The 2012 Peshawbestown Community Master Plan applies community planning principles where few have gone before: to lands recognized as a sovereign nation by the United States Government. The seat of Tribal membership in the Grand Traverse Band of Ottawa and Chippewa Indians that spans six counties, Peshawbestown’s plan can be seen as a guide not just to community development, but to the preservation and advancement of culture and way of life that is unique to our state and its history.
A visioning session aimed at residents of the reservation was supplemented by three other sessions for Tribal members living in the surrounding communities, and a session aimed specifically at children consulted those who lived on the reservation as well as those who did not. These findings joined an analysis of the Tribe’s ancient “seventh generation” philosophy of sustainability to generate the overall guiding principles of the document: walkability, compact form, safety and a sense of place on M-22, clustered land- and water-based development that creates a synergy conducive to economic development, defined areas for agriculture and vineyards, and traditional neighborhoods for Tribal members with a diversity of housing types for all age groups.
Because this is the first comprehensive master plan for this community, and because its sovereign status affords the opportunity for nearly limitless detail and scope where necessary or desired, planning consultants built a detailed picture of existing conditions that included the community’s demographics, housing occupancy, commuting practices, the significance and condition of its major state thoroughfare, public transit, nonmotorized trails, sanitary system, water system, and retail market and opportunities. We also capitalized on existing work by incorporating and synthesizing a previous marina market analysis, long-range transportation plan, housing needs assessment, and economic development/business market study.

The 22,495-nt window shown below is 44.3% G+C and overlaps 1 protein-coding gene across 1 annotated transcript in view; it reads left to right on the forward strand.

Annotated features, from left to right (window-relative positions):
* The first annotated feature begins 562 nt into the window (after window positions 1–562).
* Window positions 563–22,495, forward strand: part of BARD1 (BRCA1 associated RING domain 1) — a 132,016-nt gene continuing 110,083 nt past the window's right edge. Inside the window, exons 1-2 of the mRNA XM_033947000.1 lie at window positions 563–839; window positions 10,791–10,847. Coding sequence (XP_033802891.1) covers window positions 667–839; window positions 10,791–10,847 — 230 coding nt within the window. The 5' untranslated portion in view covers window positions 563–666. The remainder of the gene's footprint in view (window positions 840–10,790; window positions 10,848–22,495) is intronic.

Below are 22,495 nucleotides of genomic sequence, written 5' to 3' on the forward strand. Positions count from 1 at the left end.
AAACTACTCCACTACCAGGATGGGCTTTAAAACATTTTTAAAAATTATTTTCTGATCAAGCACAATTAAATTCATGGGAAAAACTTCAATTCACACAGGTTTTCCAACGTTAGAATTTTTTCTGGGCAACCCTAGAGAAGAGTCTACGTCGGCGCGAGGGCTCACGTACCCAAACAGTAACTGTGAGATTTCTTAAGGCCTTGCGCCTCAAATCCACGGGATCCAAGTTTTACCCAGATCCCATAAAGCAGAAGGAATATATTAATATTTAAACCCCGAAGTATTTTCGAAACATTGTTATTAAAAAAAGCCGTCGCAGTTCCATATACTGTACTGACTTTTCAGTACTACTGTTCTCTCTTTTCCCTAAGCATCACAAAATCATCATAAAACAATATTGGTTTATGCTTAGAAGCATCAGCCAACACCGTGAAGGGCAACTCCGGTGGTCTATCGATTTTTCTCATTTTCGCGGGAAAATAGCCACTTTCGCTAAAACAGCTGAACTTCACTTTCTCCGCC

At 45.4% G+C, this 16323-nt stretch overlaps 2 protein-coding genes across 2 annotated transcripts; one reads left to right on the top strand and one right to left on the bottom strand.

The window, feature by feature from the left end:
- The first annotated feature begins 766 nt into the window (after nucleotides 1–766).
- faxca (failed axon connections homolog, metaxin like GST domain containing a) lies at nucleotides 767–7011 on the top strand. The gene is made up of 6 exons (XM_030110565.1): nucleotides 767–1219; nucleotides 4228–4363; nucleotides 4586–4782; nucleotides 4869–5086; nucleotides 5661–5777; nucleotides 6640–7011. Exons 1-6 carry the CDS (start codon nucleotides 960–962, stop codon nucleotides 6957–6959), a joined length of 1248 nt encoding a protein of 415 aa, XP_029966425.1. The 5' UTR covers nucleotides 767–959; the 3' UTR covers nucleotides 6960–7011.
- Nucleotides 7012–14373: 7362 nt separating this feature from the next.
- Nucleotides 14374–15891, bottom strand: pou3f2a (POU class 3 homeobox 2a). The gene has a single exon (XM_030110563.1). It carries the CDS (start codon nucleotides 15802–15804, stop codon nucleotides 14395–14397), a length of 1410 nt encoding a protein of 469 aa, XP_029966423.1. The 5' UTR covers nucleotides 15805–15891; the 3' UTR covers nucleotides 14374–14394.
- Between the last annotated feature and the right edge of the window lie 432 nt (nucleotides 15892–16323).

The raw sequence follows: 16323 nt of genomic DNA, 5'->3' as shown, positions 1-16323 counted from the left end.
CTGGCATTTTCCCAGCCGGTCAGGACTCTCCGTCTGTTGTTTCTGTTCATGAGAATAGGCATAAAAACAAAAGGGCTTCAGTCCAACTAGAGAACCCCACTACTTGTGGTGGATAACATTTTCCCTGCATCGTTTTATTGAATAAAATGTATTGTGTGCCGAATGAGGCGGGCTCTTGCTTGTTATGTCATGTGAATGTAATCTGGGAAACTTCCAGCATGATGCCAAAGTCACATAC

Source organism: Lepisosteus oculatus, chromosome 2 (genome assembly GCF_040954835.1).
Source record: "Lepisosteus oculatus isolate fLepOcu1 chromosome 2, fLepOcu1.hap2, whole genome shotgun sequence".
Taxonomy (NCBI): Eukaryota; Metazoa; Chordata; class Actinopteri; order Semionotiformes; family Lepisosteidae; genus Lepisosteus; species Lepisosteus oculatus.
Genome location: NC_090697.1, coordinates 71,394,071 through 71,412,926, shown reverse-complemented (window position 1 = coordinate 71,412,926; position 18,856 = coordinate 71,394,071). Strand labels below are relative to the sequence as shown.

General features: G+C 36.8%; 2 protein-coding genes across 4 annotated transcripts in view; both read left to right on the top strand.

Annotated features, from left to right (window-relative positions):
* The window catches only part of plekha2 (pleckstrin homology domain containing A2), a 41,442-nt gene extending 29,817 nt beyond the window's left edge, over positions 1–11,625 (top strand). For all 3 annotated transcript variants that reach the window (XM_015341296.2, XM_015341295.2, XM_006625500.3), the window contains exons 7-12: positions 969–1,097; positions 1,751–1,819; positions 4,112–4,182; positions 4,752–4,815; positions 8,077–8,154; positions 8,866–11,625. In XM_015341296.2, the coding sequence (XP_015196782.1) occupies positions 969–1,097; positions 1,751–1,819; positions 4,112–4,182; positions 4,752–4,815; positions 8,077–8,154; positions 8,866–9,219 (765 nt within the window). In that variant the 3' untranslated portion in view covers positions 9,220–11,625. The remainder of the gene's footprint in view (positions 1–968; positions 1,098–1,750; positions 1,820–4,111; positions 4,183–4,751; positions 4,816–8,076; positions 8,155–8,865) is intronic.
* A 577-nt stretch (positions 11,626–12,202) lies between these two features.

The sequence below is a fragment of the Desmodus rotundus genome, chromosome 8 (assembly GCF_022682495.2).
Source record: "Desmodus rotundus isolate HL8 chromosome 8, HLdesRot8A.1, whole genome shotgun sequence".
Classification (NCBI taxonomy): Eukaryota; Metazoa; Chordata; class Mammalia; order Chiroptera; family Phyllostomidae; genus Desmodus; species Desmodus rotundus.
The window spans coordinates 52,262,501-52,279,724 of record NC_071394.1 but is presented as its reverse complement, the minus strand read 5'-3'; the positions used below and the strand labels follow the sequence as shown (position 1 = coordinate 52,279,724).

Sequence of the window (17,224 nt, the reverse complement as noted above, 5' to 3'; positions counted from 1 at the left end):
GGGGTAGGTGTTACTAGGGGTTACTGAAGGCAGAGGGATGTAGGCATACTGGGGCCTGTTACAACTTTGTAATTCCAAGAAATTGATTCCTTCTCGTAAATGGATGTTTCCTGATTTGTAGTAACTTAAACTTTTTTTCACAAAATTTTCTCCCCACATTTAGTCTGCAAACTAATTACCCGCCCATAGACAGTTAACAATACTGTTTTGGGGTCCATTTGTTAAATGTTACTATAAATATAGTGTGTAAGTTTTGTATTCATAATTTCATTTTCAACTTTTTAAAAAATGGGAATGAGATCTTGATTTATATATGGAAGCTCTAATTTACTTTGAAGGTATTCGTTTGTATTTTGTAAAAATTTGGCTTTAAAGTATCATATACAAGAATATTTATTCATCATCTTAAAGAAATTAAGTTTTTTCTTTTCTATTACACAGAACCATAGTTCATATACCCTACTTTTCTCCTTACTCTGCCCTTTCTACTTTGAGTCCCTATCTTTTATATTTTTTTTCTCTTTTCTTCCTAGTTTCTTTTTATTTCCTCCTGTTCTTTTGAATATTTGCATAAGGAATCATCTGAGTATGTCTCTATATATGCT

Five conceptual outlines were presented and measured against a checklist of local and regional sustainability objectives before the development of a Consensus Conceptual Framework that satisfies all six objectives. The resulting master plan changes the character of M-22 from “rural highway” to “village street” with the use of roundabouts on either end and a ring road bypass to allow closure of the state trunkline for festivals and other events. The downtown plan boldly re-sites the hotel and casino to better serve the vision of a waterfront reconfigured for work and play, while residential plans provide for traditional neighborhoods with particular emphasis on housing for Tribal Elders as well as rural residential neighborhoods with shared use pathways to Tribal facilities and the downtown area. A separate neighborhood shopping district, distinct from downtown and incorporating Tribal services is analyzed in the context of the master plan for Sutton’s Bay Township and found to be consistent. The plan concludes with both broad discussions about the path ahead for critical components and a simple, easy-to-use implementation chart detailing work to be done over the next three years.
2013 Daniel Burnham Award for a Comprehensive Plan
Michigan Association of Planning